WINNSBORO — While responding to a rescue call on Jan. 3 Fairfield County EMS workers encountered an unusual, hostile response—gunfire. Kevin Bryant Duncan, Jr., 25, of 1800 Killian Lakes Drive in Columbia assaulted EMS workers who were on the scene working on his mother, Zina Churn. According to the incident report, Duncan, got into the EMS truck and when he was asked to leave that he began attacking the EMS crew. A struggle ensued and one of the EMS workers fell from the truck, and suffered a shoulder injury.
According to the Sheriff Department incident report, the suspect threatened to kill one of the EMS workers as he was being removed from the truck. Captain Brad Douglas with the Fairfield County Sheriff”s Department said that the names of the workers were withheld from the media out of concern for the workers’ safety, because the suspect made threats against their lives.
Duncan was arrested and charged with simple assault. He was then detained at the Fairfield County Detention Center.
The incident occurred on the first Fairfield County EMS call of 2013.
The assault prompted a policy review from the county on EMS calls and security.
The EMS, Sheriff’s Office, 911 dispatch and the fire service administrative staff met following the incident to discuss what they thought was the core problem and to establish ways to help avoid these types of events in the future. According to Anderson, it was agreed that radio communication was the basis of the problem. Those present agreed that for a more coordinated and cohesive response to better protect its first responders, the county needed to expand its radio transmission system.
During the Duncan incident, the EMS workers used a radio on a different frequency from that of the sheriff’s office. That meant they had to call into dispatch and then be relayed to law enforcement to ask for assistance when they came under attack.
Having a radio on the same frequency would improve communication by eliminating a middle person and therefore increase response time.
For a long term solution, the County is working on a grant to upgrade and combine the county radio systems which will greatly aid in interoperability.
County Council Chairman David Ferguson voiced support of the move at the most recent county council meeting. “I think this certainly will be an upgrade to have these municipals with the appropriate equipment). We don’t hear of a lot of instances like this, but there are more than we hear about. That’s the reason in Richland County and a lot of other counties someone goes along with an ambulance that goes along to a residence… both for the safety of the person at that home and the safety of (the first responders),” Ferguson said.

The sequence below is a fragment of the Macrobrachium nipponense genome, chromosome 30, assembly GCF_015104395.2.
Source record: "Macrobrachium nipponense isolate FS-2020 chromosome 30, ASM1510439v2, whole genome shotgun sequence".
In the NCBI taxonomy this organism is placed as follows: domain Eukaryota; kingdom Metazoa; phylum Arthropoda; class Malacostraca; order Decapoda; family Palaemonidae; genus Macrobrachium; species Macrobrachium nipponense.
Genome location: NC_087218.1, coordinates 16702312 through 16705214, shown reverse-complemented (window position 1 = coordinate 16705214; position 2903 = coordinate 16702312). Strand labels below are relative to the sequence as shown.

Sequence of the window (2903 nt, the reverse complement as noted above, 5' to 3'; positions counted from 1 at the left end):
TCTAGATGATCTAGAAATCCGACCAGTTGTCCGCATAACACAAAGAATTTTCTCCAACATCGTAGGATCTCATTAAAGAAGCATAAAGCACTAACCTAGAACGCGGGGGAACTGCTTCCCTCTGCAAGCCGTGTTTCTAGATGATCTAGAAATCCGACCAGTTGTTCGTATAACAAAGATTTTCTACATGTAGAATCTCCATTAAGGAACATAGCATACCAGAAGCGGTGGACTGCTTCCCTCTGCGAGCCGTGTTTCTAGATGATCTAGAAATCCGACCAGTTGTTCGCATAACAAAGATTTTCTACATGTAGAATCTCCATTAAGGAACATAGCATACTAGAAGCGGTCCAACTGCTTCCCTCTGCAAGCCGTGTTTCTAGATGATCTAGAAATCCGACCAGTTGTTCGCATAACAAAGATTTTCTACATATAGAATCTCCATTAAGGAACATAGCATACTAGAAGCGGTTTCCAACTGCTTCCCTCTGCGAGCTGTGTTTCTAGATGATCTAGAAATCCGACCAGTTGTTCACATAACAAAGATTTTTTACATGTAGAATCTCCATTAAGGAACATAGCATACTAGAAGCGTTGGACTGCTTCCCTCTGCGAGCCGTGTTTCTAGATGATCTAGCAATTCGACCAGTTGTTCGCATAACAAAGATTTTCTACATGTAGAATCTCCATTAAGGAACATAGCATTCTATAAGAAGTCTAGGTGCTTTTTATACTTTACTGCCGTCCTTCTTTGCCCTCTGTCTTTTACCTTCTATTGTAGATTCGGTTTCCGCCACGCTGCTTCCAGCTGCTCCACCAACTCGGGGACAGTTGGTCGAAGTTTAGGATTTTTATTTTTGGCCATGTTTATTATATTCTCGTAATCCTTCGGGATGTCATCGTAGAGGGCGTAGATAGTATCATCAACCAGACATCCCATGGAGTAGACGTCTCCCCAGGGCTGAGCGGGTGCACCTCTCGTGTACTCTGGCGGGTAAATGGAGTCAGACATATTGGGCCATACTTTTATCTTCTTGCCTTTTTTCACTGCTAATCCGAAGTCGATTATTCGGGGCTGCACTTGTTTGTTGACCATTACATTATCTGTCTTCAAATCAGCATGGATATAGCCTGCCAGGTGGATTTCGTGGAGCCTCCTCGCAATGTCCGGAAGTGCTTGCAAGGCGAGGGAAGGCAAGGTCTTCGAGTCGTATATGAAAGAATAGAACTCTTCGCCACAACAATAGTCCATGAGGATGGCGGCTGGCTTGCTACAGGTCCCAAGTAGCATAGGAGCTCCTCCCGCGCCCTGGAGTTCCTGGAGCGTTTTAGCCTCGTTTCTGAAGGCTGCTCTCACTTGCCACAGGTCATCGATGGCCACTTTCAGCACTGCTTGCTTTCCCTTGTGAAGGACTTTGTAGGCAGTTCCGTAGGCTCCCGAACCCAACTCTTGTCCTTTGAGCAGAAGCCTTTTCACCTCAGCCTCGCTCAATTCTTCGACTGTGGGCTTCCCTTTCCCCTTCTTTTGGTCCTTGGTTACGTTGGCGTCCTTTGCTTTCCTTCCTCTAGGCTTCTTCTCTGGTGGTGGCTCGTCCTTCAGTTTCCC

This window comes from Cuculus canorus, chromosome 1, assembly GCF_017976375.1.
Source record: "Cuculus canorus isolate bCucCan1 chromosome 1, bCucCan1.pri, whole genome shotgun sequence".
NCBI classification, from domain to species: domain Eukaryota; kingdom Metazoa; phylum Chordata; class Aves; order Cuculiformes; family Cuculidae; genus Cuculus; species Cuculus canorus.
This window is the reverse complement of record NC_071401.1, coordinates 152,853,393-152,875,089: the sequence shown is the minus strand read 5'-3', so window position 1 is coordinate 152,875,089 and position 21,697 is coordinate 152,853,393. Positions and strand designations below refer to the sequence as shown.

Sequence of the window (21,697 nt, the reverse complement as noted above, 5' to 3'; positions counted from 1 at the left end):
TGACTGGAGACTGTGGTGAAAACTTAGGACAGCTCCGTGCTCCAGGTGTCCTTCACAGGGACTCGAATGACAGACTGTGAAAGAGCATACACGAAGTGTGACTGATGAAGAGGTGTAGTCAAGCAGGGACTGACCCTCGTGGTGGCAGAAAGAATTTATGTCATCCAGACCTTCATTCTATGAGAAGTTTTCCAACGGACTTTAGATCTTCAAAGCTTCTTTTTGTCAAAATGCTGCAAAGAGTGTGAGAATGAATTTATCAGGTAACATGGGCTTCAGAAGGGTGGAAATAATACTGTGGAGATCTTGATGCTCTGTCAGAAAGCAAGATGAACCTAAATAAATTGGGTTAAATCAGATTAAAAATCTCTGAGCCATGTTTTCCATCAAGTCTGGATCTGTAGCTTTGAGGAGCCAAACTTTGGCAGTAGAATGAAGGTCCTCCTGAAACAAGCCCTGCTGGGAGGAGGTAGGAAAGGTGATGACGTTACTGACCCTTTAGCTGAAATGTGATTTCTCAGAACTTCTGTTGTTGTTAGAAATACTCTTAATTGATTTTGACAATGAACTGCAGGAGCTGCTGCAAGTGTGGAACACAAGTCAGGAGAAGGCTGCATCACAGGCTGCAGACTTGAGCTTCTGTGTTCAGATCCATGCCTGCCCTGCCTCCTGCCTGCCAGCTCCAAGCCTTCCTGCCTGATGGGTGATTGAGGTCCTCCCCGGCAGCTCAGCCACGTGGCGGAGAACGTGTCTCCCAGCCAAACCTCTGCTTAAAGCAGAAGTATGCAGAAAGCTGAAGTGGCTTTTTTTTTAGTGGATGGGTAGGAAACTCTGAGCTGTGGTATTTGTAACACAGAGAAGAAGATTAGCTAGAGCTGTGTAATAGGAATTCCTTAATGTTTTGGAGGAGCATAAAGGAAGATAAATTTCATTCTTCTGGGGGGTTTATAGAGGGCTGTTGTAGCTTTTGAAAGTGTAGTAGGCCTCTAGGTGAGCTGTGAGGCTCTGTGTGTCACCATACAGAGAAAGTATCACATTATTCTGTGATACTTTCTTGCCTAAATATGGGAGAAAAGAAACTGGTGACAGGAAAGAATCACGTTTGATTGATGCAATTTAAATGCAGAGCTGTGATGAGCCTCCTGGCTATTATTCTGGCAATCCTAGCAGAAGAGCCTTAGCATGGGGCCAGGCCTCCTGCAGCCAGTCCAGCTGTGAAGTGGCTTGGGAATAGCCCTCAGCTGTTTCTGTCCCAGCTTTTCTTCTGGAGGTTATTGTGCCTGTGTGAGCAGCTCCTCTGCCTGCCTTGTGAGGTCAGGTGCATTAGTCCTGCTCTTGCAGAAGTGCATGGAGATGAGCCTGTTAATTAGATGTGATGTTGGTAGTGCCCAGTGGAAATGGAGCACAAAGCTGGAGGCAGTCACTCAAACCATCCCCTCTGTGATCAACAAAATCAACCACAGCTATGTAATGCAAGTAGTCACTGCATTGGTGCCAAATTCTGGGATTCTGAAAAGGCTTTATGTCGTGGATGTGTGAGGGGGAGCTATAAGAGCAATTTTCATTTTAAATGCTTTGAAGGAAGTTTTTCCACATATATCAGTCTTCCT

The county officials noted that radio communication problems are not localized to Fairfield County but that all emergency service agencies in South Carolina deal with issues of geography, outdated equipment or the inability for radios to operate on multi frequencies.
Hyatt Kelsey, Fairfield County Human Resources Manager, said that “It makes helping those in need that much more difficult when bystanders become aggressive and interfere with patient care. In situations of emergency, I understand emotions run strong, but bystanders need to understand that once our first responders arrive on the scene, the patients are in the hands of well trained individuals whose main goal is to provide the best level of emergency care to the patient from the time of their arrival on the scene until they transfer the patient over to the hospital.”
Fairfield County first responders and law enforcement officers are highly trained and deserve the right to fulfill their duties without the unnecessary fear of being assaulted.
Mike Tanner, Director of Fairfield County EMS, said that, “EMS is there to help care for patients and we try to avoid confrontations at all times. In the future we will hold classes for our paramedics and EMTs on situational awareness and self defense.”
According to Deputy County Administrator Davis Anderson, policies also will be implemented regarding Sheriff’s Department escorts for EMS workers when they go out on a call.